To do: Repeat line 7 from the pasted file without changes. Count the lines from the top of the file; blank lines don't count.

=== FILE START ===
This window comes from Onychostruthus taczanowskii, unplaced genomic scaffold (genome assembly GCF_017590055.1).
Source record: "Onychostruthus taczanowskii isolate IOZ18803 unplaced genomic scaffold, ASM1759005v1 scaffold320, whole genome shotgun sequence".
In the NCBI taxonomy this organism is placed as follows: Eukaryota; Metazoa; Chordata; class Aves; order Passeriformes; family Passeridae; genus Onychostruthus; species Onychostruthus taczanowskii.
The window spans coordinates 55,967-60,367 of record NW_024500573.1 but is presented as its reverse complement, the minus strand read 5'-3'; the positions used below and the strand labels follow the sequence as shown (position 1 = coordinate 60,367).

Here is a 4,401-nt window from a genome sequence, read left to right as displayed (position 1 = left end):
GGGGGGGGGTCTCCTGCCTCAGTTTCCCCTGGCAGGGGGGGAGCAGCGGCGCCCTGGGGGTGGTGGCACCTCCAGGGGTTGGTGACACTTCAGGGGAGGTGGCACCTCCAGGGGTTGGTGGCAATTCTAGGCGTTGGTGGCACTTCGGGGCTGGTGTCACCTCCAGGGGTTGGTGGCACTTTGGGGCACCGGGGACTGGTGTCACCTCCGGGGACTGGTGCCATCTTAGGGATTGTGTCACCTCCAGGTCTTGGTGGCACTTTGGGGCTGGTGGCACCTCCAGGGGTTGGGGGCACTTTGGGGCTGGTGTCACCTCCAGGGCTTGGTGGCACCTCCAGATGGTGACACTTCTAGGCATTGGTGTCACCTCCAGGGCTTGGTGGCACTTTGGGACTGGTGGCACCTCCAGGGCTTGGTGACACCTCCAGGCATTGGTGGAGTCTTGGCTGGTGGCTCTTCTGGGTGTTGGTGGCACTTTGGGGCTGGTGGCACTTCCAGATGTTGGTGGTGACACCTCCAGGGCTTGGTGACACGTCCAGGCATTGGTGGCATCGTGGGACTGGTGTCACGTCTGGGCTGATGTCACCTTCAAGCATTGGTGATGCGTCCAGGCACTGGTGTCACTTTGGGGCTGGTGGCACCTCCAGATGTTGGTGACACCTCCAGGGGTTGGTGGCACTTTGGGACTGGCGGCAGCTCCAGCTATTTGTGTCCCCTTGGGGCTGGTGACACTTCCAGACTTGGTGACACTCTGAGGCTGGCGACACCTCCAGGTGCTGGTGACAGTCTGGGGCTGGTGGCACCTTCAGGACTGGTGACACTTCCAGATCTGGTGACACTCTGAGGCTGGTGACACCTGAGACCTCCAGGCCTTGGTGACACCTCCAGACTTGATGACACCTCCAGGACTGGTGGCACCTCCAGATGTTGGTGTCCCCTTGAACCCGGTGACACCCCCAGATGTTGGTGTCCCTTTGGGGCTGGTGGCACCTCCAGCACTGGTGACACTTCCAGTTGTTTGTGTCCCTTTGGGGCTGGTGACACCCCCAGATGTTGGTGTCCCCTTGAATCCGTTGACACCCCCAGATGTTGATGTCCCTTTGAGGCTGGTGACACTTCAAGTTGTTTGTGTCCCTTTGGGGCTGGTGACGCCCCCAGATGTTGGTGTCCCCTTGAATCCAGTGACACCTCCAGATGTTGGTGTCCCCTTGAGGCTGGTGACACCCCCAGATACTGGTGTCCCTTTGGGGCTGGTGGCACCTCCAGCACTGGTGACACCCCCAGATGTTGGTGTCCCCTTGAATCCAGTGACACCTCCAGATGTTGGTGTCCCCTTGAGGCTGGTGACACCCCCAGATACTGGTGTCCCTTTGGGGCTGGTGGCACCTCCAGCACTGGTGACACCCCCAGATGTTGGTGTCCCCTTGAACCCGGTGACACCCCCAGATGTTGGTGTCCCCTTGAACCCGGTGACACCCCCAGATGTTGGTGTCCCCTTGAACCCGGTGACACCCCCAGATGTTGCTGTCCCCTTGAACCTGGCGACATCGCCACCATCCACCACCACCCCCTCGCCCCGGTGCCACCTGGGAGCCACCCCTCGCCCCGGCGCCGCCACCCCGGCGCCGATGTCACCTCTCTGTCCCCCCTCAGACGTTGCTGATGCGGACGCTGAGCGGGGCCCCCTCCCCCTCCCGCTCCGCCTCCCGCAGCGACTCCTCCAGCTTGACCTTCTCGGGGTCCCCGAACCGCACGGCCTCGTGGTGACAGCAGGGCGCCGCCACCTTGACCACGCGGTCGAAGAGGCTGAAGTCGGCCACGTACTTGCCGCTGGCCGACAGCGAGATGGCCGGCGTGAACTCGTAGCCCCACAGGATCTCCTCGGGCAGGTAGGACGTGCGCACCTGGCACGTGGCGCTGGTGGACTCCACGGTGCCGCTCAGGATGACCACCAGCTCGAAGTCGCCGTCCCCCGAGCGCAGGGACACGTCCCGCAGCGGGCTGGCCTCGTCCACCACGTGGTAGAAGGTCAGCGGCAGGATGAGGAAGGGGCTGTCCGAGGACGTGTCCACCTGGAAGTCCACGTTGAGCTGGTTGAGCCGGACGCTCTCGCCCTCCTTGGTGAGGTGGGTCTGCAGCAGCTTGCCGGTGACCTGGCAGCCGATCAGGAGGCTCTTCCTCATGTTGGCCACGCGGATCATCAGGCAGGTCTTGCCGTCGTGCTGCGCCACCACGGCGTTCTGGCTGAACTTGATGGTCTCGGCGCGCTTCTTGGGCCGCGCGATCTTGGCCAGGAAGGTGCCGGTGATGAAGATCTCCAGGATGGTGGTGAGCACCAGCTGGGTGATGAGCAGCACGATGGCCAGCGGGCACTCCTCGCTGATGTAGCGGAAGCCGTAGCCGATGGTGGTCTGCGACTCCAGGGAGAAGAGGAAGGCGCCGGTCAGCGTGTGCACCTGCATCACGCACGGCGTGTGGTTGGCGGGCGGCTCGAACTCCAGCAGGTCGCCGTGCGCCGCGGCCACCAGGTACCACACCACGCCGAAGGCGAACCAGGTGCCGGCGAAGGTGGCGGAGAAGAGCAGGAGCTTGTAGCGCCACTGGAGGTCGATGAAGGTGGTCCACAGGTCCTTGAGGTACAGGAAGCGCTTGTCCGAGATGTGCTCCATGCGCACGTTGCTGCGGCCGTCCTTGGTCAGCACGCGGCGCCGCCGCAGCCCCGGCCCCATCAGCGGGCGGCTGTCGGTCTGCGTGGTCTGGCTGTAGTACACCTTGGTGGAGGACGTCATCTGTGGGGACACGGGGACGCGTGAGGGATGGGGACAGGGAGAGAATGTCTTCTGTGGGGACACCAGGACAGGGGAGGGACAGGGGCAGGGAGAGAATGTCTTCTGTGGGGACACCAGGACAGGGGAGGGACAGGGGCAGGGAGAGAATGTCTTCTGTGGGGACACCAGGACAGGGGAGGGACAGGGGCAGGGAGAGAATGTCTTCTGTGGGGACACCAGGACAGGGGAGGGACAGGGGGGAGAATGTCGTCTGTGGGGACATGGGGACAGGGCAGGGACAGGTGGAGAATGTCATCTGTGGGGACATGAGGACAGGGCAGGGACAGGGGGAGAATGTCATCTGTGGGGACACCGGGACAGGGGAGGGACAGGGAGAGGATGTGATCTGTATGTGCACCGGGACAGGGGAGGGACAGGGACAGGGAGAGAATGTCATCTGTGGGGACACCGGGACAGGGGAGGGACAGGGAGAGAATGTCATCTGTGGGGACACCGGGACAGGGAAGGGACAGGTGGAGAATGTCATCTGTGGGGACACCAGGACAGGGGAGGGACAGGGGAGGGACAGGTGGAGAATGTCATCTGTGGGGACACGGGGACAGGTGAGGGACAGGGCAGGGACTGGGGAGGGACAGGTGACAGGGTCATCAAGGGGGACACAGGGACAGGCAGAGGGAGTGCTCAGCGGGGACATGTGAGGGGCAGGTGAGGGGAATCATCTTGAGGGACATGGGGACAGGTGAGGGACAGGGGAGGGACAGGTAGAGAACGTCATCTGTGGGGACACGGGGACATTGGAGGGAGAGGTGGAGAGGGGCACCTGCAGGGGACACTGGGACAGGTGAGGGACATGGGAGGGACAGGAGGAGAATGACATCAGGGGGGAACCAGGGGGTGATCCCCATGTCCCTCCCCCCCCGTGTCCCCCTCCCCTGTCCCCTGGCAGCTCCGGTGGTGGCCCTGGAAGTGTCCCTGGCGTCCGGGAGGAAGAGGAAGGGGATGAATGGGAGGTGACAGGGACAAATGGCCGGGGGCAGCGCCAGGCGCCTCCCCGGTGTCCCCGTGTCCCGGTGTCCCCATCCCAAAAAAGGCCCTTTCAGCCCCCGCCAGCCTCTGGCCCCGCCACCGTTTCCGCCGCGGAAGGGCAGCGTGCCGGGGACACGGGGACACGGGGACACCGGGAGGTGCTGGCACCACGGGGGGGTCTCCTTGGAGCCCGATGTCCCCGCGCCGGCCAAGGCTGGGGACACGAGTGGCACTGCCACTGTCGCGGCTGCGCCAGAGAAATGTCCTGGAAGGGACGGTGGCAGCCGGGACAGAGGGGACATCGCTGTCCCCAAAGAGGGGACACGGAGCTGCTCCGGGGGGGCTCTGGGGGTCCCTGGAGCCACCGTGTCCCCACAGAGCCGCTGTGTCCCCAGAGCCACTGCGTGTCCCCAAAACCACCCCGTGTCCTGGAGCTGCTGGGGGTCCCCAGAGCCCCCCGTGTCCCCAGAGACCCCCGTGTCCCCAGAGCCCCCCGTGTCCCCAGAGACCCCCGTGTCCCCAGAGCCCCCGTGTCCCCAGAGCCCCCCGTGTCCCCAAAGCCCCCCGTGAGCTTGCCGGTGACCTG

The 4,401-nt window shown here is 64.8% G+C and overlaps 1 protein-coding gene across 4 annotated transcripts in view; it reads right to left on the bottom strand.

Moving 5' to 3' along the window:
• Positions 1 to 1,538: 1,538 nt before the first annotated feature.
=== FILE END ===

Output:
The 4,401-nt window shown here is 64.8% G+C and overlaps 1 protein-coding gene across 4 annotated transcripts in view; it reads right to left on the bottom strand.